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Bulletstorm

The biggest and best shooters of the past few years have been Call of Duty and the swarms of titles the series has influenced. Highly scripted singleplayer adventures and fast, trimmed-down multiplayer has become all the rage, and the accessibility of that kind of gameplay has paid off for Activision in spades, as well as for the lucky imitators who squeezed out a decent facsimile. Bulletstorm, in case you’re lucky enough to have avoided the recent media blitz, is selling itself as the antithesis to Call of Duty, even going so far as releasing a tie-in parody called Duty Calls – look it up, it’s pretty funny – that lambastes the oft-copied quick-time-events and military seriousness that those games employ. Bulletstorm talks pretty big, but if it wants to talk smack, it had better deliver something great.

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Bulletstorm puts you in the boots of Grayson Hunt, an ex-super soldier on the run from a government called The Confederation. A space pirate of sorts, Grayson’s ship is attacked by his old nemesis, a Lee Armey wannabe General that provides some of the game’s more colorful insults. After using his ship in a suicide attack on the General’s cruiser, they both crash land on a planet populated by bloodthirsty psychopaths. Your mission? Escape. At least, that’s what your mission should be – some rock n’ roll could have been slapped over that premise and everything would be dandy, but unfortunately, there had to be a “story” wedged in there. An early-game flashback tries to elicit sympathy with some tired “they killed civilians!” melodrama, and even brings a little girl into a firefight as some sort of boring attempt to show the player what’s at stake. This isn’t an isolated incident; there are several moments in Bulletstorm that, for whatever reason, use tired mechanics like slow-motion quick-time-events to move the story forward. These are thankfully few and far between, but considering that the game is presented as so-totally-not-Call-of-Duty, they stand out.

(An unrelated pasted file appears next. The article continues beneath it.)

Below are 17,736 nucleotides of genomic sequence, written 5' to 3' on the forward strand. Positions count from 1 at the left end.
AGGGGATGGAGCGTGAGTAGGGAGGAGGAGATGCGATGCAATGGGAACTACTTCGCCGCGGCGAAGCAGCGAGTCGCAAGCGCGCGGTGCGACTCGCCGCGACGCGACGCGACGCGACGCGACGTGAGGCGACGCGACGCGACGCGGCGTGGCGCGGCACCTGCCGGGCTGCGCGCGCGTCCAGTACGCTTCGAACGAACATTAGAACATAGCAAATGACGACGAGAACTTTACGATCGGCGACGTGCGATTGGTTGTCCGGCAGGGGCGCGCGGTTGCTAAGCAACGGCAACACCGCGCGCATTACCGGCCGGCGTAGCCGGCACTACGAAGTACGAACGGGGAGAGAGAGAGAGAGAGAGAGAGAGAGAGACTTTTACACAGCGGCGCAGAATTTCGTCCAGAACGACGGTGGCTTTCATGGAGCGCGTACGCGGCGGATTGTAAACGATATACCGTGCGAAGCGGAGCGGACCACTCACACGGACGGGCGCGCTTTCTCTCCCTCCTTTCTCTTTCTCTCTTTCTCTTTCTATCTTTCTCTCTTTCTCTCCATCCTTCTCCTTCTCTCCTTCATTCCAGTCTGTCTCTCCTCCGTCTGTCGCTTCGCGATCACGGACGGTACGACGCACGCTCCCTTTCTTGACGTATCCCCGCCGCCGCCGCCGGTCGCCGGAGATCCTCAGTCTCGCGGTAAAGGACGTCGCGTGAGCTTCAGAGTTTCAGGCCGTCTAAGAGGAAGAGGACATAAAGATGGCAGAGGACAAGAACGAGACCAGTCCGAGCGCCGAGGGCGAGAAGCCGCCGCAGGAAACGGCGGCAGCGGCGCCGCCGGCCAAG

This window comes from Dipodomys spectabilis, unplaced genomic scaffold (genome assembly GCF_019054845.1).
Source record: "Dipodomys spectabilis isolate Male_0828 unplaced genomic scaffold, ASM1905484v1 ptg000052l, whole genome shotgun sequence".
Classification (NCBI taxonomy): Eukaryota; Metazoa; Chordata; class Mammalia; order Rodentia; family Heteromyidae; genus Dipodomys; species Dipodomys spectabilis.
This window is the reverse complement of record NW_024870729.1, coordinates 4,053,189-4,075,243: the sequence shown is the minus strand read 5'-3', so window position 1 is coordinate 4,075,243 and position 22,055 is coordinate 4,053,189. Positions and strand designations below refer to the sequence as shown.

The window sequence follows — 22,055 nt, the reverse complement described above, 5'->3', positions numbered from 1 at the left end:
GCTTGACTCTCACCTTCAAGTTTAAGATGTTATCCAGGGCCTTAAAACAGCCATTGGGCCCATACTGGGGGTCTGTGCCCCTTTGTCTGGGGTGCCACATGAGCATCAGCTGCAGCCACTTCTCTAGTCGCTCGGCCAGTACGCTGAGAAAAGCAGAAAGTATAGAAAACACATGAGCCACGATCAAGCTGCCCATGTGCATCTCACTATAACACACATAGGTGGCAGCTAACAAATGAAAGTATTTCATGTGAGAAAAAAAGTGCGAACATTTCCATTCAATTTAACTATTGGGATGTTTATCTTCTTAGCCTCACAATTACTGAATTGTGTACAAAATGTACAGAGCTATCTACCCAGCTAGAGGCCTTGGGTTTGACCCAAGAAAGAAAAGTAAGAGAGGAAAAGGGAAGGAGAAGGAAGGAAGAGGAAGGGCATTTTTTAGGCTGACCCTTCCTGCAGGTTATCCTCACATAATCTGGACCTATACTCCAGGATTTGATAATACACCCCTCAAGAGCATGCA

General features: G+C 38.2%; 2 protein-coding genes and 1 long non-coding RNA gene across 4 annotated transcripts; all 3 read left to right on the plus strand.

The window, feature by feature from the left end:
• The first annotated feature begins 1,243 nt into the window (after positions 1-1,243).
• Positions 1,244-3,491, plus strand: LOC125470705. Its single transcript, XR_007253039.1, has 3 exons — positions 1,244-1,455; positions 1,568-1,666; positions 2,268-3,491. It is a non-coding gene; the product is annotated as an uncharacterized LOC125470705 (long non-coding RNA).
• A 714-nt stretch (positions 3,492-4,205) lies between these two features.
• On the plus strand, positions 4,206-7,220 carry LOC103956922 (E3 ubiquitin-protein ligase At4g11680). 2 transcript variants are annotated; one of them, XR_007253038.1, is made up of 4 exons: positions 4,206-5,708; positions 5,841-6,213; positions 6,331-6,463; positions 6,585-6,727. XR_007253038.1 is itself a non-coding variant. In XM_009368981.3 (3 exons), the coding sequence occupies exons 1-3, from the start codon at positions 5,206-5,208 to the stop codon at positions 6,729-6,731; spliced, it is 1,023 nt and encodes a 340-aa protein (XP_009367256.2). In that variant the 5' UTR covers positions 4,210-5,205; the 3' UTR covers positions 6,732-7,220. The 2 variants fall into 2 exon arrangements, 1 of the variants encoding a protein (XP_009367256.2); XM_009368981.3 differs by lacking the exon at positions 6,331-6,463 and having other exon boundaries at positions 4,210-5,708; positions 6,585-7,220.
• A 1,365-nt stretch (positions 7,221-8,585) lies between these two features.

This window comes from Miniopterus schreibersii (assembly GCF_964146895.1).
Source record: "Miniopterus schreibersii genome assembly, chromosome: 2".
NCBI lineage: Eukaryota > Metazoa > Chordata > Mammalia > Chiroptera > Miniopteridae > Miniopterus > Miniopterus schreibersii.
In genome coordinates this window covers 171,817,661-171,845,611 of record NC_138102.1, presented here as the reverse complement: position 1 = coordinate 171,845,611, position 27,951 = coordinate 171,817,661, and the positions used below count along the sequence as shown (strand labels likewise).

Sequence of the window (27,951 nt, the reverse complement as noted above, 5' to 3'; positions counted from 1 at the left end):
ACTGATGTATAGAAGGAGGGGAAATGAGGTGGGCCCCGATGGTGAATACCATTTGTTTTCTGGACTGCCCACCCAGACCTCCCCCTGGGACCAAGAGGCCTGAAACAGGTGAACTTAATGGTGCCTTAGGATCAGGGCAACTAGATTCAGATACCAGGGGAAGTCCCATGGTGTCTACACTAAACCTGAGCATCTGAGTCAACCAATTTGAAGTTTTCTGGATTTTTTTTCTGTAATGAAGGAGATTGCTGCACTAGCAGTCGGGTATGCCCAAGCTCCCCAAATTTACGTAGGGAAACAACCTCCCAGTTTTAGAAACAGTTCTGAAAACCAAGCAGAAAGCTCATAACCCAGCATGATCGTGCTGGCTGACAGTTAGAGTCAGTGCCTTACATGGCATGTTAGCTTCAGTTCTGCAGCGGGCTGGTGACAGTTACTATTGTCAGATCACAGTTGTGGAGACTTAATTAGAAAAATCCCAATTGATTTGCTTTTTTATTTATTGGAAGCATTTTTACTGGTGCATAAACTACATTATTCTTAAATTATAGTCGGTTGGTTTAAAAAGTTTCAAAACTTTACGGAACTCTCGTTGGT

Outside of these diversions, the script doesn’t get much better. Bulletstorm can’t decide if it’s a black comedy or a serious action game, and because of this, moments that reflect both sides of that coin fall flat. It’s hard to make a case for the enemies being horrifying psychopaths when the game encourages you to kill them in the most gruesome ways possible. There’s a scene where Grayson and his entourage encounter the aftermath of some kind of psycho-on-psycho bloodbath, and express dismay at how mutilated everyone is. Considering I was just awarded extra points for shooting a man in the balls and then kicking him against a giant cactus, this attempt at solemn introspection just comes across as lame. The humor is equally flat – with some more interesting character design and a better sense of timing, the lines “I am uninterested in quantifying how much punishment your ass was built to withstand” “you scared the dick offa me!” and “dick-tits!” could have been hilarious, but as they are, they’re wedged awkwardly in the middle of a poor man’s First Blood.